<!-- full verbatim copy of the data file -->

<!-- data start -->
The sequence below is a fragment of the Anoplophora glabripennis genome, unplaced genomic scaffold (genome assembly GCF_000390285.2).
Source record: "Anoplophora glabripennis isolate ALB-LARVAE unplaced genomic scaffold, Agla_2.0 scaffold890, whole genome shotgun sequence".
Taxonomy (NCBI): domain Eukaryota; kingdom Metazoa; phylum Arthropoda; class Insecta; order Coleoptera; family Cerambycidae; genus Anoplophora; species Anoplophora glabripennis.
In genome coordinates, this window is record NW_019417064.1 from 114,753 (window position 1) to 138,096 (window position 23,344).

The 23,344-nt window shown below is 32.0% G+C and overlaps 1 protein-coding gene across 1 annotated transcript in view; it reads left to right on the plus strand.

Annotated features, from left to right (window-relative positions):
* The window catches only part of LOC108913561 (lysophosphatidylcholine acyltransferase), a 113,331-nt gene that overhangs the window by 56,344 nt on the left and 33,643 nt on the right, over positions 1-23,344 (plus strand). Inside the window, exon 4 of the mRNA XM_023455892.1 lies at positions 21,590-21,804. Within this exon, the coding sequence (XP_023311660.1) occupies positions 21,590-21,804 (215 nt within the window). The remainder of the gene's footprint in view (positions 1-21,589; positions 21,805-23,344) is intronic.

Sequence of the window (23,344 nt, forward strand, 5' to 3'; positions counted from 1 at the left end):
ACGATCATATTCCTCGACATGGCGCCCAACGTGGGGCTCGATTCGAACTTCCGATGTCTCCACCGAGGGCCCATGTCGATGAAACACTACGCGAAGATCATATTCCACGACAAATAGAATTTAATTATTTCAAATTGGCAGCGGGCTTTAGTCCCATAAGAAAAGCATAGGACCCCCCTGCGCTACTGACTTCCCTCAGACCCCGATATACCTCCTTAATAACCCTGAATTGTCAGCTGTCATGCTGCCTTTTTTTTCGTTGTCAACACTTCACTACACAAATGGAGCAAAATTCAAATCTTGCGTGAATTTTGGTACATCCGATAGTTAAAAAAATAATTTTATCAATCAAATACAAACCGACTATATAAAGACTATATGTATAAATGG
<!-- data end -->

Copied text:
The sequence below is a fragment of the Anoplophora glabripennis genome, unplaced genomic scaffold (genome assembly GCF_000390285.2).
Source record: "Anoplophora glabripennis isolate ALB-LARVAE unplaced genomic scaffold, Agla_2.0 scaffold890, whole genome shotgun sequence".
Taxonomy (NCBI): domain Eukaryota; kingdom Metazoa; phylum Arthropoda; class Insecta; order Coleoptera; family Cerambycidae; genus Anoplophora; species Anoplophora glabripennis.
In genome coordinates, this window is record NW_019417064.1 from 114,753 (window position 1) to 138,096 (window position 23,344).

The 23,344-nt window shown below is 32.0% G+C and overlaps 1 protein-coding gene across 1 annotated transcript in view; it reads left to right on the plus strand.

Annotated features, from left to right (window-relative positions):
* The window catches only part of LOC108913561 (lysophosphatidylcholine acyltransferase), a 113,331-nt gene that overhangs the window by 56,344 nt on the left and 33,643 nt on the right, over positions 1-23,344 (plus strand). Inside the window, exon 4 of the mRNA XM_023455892.1 lies at positions 21,590-21,804. Within this exon, the coding sequence (XP_023311660.1) occupies positions 21,590-21,804 (215 nt within the window). The remainder of the gene's footprint in view (positions 1-21,589; positions 21,805-23,344) is intronic.

Sequence of the window (23,344 nt, forward strand, 5' to 3'; positions counted from 1 at the left end):
ACGATCATATTCCTCGACATGGCGCCCAACGTGGGGCTCGATTCGAACTTCCGATGTCTCCACCGAGGGCCCATGTCGATGAAACACTACGCGAAGATCATATTCCACGACAAATAGAATTTAATTATTTCAAATTGGCAGCGGGCTTTAGTCCCATAAGAAAAGCATAGGACCCCCCTGCGCTACTGACTTCCCTCAGACCCCGATATACCTCCTTAATAACCCTGAATTGTCAGCTGTCATGCTGCCTTTTTTTTCGTTGTCAACACTTCACTACACAAATGGAGCAAAATTCAAATCTTGCGTGAATTTTGGTACATCCGATAGTTAAAAAAATAATTTTATCAATCAAATACAAACCGACTATATAAAGACTATATGTATAAATGG